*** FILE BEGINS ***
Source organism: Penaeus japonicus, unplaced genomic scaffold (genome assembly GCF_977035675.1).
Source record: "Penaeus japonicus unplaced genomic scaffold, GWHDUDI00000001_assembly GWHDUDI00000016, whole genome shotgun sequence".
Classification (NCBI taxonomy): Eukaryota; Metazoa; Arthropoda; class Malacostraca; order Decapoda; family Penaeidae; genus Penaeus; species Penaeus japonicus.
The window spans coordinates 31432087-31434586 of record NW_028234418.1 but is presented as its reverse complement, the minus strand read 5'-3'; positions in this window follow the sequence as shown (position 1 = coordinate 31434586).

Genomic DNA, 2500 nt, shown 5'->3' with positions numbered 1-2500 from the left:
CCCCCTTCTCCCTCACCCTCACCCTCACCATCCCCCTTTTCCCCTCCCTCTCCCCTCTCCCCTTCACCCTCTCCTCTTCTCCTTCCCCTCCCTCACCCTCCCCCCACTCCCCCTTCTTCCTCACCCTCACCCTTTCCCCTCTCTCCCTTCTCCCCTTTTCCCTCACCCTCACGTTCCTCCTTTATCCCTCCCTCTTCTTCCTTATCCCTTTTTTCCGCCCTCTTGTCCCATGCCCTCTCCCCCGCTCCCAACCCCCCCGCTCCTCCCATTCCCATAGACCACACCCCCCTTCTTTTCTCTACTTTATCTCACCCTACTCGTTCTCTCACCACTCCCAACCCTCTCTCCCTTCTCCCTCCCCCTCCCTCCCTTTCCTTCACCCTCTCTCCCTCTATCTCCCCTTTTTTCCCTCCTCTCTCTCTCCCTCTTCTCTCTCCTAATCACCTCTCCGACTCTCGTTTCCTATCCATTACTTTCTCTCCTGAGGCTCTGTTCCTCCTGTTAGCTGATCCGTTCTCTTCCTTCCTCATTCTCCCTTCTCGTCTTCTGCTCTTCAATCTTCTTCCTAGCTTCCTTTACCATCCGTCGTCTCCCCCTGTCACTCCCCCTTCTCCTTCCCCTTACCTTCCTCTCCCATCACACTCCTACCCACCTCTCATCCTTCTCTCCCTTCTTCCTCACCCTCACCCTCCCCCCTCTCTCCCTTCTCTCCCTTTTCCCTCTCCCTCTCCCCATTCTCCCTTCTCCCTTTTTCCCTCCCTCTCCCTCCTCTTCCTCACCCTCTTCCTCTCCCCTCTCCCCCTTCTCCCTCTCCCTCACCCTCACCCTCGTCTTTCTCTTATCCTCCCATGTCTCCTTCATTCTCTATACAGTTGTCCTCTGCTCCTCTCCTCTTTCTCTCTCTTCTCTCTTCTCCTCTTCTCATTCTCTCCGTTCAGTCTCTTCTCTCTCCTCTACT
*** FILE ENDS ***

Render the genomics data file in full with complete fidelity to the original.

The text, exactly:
Source organism: Penaeus japonicus, unplaced genomic scaffold (genome assembly GCF_977035675.1).
Source record: "Penaeus japonicus unplaced genomic scaffold, GWHDUDI00000001_assembly GWHDUDI00000016, whole genome shotgun sequence".
Classification (NCBI taxonomy): Eukaryota; Metazoa; Arthropoda; class Malacostraca; order Decapoda; family Penaeidae; genus Penaeus; species Penaeus japonicus.
The window spans coordinates 31432087-31434586 of record NW_028234418.1 but is presented as its reverse complement, the minus strand read 5'-3'; positions in this window follow the sequence as shown (position 1 = coordinate 31434586).

Genomic DNA, 2500 nt, shown 5'->3' with positions numbered 1-2500 from the left:
CCCCCTTCTCCCTCACCCTCACCCTCACCATCCCCCTTTTCCCCTCCCTCTCCCCTCTCCCCTTCACCCTCTCCTCTTCTCCTTCCCCTCCCTCACCCTCCCCCCACTCCCCCTTCTTCCTCACCCTCACCCTTTCCCCTCTCTCCCTTCTCCCCTTTTCCCTCACCCTCACGTTCCTCCTTTATCCCTCCCTCTTCTTCCTTATCCCTTTTTTCCGCCCTCTTGTCCCATGCCCTCTCCCCCGCTCCCAACCCCCCCGCTCCTCCCATTCCCATAGACCACACCCCCCTTCTTTTCTCTACTTTATCTCACCCTACTCGTTCTCTCACCACTCCCAACCCTCTCTCCCTTCTCCCTCCCCCTCCCTCCCTTTCCTTCACCCTCTCTCCCTCTATCTCCCCTTTTTTCCCTCCTCTCTCTCTCCCTCTTCTCTCTCCTAATCACCTCTCCGACTCTCGTTTCCTATCCATTACTTTCTCTCCTGAGGCTCTGTTCCTCCTGTTAGCTGATCCGTTCTCTTCCTTCCTCATTCTCCCTTCTCGTCTTCTGCTCTTCAATCTTCTTCCTAGCTTCCTTTACCATCCGTCGTCTCCCCCTGTCACTCCCCCTTCTCCTTCCCCTTACCTTCCTCTCCCATCACACTCCTACCCACCTCTCATCCTTCTCTCCCTTCTTCCTCACCCTCACCCTCCCCCCTCTCTCCCTTCTCTCCCTTTTCCCTCTCCCTCTCCCCATTCTCCCTTCTCCCTTTTTCCCTCCCTCTCCCTCCTCTTCCTCACCCTCTTCCTCTCCCCTCTCCCCCTTCTCCCTCTCCCTCACCCTCACCCTCGTCTTTCTCTTATCCTCCCATGTCTCCTTCATTCTCTATACAGTTGTCCTCTGCTCCTCTCCTCTTTCTCTCTCTTCTCTCTTCTCCTCTTCTCATTCTCTCCGTTCAGTCTCTTCTCTCTCCTCTACT